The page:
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Atomic Force Microscopy (AFM)

Atomic Force Microscopy (AFM) analysis provides images with near-atomic resolution for measuring surface topography.  It is capable of quantifying surface roughness of samples down to the angstrom-scale. In addition to presenting a surface image, AFM can also provide quantitative measurements of feature sizes, such as step heights and other dimensions. Additionally, advanced modes of AFM allow for the qualitative mapping of various other physical properties, such as adhesion, modulus, dopant distribution, conductivity, surface potential, electric field, and magnetic domains.

Examples of Atomic Force Microscopy applications include:

  • Assessing wafers or thin films on wafers (e.g. SiO2, GaAs, SiGe, etc.) before and after processing
  • Investigating processing effects (e.g. plasma treatment) on biomedical devices such as contact lenses, catheters and coated stents
  • Examining the impact of surface roughness on adhesion
  • Assessing trench shape/cleanliness on processed/patterned wafers
  • Determining whether morphology is the source of surface hazes
  • Mapping the distribution of activated carriers
  • Characterizing the uniformity of thin conductive films
  • Measuring step heights between domains on patterned wafers
Ideal Uses
  • Three-dimensional surface topographic imaging, including surface roughness, grain size, step height, and pitch
  • Imaging of other sample characteristics, including magnetic field, capacitance, and friction. Phase imaging allows the investigation of physical characteristics of surfaces, such as modulus and adhesion.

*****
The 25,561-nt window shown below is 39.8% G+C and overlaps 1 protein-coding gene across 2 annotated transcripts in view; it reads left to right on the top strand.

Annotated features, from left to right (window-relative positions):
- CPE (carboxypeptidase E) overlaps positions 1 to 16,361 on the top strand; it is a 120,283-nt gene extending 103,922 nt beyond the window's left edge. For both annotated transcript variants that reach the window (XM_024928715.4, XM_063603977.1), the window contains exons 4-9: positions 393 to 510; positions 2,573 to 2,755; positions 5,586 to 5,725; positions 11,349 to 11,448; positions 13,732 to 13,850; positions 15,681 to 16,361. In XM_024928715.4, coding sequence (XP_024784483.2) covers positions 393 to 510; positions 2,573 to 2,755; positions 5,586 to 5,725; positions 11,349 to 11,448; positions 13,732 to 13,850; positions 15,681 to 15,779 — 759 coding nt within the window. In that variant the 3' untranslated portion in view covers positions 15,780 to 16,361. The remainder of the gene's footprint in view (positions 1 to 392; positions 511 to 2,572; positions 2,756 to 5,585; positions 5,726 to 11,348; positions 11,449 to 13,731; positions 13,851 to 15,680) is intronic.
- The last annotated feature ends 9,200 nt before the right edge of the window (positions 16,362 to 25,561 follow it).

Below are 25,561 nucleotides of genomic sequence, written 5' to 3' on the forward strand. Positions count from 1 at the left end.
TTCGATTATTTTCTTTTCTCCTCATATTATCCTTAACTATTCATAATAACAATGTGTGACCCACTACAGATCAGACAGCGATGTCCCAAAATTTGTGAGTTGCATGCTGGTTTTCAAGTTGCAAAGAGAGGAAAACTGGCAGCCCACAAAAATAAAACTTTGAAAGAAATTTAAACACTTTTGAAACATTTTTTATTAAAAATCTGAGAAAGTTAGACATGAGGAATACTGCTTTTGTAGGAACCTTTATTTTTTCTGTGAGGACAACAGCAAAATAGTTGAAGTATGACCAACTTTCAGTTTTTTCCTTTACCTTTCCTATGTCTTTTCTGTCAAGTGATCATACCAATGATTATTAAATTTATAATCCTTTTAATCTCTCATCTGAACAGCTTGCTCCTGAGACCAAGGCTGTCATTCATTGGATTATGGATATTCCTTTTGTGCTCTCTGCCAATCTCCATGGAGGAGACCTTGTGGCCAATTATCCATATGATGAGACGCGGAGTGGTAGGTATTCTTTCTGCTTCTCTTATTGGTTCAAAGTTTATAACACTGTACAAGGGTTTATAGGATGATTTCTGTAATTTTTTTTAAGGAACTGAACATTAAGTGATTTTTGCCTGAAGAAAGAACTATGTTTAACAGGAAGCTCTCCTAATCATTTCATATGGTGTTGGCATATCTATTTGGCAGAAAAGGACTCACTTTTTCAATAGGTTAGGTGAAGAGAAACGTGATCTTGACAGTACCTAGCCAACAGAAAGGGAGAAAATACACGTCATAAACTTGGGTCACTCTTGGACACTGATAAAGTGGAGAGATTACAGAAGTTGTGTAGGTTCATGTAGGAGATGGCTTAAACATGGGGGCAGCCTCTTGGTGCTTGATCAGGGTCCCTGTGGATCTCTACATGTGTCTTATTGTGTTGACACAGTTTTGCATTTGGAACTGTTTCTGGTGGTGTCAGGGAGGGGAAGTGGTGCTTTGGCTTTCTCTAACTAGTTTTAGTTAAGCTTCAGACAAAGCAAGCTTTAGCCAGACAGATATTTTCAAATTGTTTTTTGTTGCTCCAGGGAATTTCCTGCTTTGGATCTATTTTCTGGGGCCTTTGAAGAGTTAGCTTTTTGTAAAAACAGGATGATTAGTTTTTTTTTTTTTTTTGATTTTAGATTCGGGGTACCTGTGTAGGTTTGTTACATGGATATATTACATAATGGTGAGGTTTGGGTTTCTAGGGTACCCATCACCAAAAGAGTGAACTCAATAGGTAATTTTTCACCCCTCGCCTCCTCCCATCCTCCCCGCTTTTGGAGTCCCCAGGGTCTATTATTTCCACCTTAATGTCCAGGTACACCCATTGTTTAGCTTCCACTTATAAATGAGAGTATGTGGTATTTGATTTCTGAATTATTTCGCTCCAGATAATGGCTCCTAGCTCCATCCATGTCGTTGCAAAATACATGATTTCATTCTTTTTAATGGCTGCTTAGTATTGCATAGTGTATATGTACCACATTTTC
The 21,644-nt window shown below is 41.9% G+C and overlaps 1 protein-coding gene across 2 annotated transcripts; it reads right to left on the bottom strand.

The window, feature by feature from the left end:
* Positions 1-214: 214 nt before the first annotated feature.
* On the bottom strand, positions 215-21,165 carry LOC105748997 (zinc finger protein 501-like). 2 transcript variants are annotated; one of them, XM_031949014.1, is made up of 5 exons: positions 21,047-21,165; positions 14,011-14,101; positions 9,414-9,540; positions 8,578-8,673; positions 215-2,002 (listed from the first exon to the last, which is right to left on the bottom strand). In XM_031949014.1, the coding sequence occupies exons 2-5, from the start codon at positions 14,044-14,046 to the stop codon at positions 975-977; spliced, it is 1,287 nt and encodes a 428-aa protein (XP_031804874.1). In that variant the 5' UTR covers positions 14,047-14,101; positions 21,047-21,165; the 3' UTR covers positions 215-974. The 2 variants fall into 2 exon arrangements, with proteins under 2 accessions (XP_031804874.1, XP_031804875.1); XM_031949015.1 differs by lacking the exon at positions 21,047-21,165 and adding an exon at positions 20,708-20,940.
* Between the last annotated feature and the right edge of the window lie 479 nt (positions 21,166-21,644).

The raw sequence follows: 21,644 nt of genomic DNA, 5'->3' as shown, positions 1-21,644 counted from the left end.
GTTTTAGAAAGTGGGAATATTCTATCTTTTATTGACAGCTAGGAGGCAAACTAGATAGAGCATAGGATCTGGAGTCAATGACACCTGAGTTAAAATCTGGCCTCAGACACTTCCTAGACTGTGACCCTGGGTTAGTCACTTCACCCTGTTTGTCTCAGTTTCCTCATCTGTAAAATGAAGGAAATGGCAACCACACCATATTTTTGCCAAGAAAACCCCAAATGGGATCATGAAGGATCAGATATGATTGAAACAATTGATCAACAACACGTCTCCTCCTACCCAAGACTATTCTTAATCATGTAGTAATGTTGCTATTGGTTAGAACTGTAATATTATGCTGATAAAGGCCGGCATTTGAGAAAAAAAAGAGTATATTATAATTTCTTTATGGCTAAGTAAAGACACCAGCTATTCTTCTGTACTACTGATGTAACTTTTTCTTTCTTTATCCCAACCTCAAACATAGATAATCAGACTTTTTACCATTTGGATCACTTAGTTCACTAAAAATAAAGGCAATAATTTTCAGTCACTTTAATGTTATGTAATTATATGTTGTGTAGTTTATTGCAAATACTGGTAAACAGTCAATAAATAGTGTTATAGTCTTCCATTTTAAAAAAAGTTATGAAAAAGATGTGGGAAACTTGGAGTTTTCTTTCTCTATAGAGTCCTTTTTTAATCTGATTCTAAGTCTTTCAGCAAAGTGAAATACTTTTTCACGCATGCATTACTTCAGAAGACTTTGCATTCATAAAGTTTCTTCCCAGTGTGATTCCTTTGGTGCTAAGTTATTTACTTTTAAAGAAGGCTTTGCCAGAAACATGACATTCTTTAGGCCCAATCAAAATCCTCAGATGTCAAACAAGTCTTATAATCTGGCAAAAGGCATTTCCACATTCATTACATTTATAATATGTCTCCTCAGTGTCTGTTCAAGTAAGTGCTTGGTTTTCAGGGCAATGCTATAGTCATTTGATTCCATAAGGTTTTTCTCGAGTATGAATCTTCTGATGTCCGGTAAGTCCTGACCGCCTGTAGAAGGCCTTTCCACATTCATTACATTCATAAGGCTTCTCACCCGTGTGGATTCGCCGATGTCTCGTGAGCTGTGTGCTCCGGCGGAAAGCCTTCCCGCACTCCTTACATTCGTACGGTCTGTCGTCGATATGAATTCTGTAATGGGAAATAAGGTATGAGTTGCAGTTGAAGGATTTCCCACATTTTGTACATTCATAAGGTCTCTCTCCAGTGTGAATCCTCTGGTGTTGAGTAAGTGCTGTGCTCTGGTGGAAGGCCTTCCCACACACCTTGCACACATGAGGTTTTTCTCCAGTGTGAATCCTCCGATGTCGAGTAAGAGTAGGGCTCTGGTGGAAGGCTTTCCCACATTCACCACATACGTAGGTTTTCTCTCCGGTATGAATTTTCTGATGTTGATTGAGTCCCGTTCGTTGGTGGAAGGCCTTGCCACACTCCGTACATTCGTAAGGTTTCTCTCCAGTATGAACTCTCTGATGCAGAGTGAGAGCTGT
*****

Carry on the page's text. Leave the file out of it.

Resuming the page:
Technical Specifications

Signal Detected: Topography
Vertical Resolution: 0.1Å
Imaging/Mapping: Yes
Lateral Resolution/Probe Size:  2-150nm
Advanced Analysis Modes:
Scanning Capacitance Microscopy
C-AFM: Conductive AFM
TUNA: Tunneling AFM
KPFM: Kelvin Probe Force Microscopy
SSRM: Scanning Spreading Resistance Microscopy
EFM: Electrostatic Force Microscopy
MFM: Magnetic Force Microscopy
PFQNM: Peak Force Quantitative Nanomechanical Microscopy

  • Quantifying surface roughness
  • Wafers up to 300mm can be analyzed intact
  • High spatial resolution
  • Imaging of conducting and insulating samples
  • Scan range limits: 90µm laterally (xy) and 5µm vertically in z-direction
  • Potential problems with extremely rough or oddly shaped samples
  • Tip-induced errors are possible
  • Many electrical and magnetic modes are limited to qualitative or semi-quantitative measurements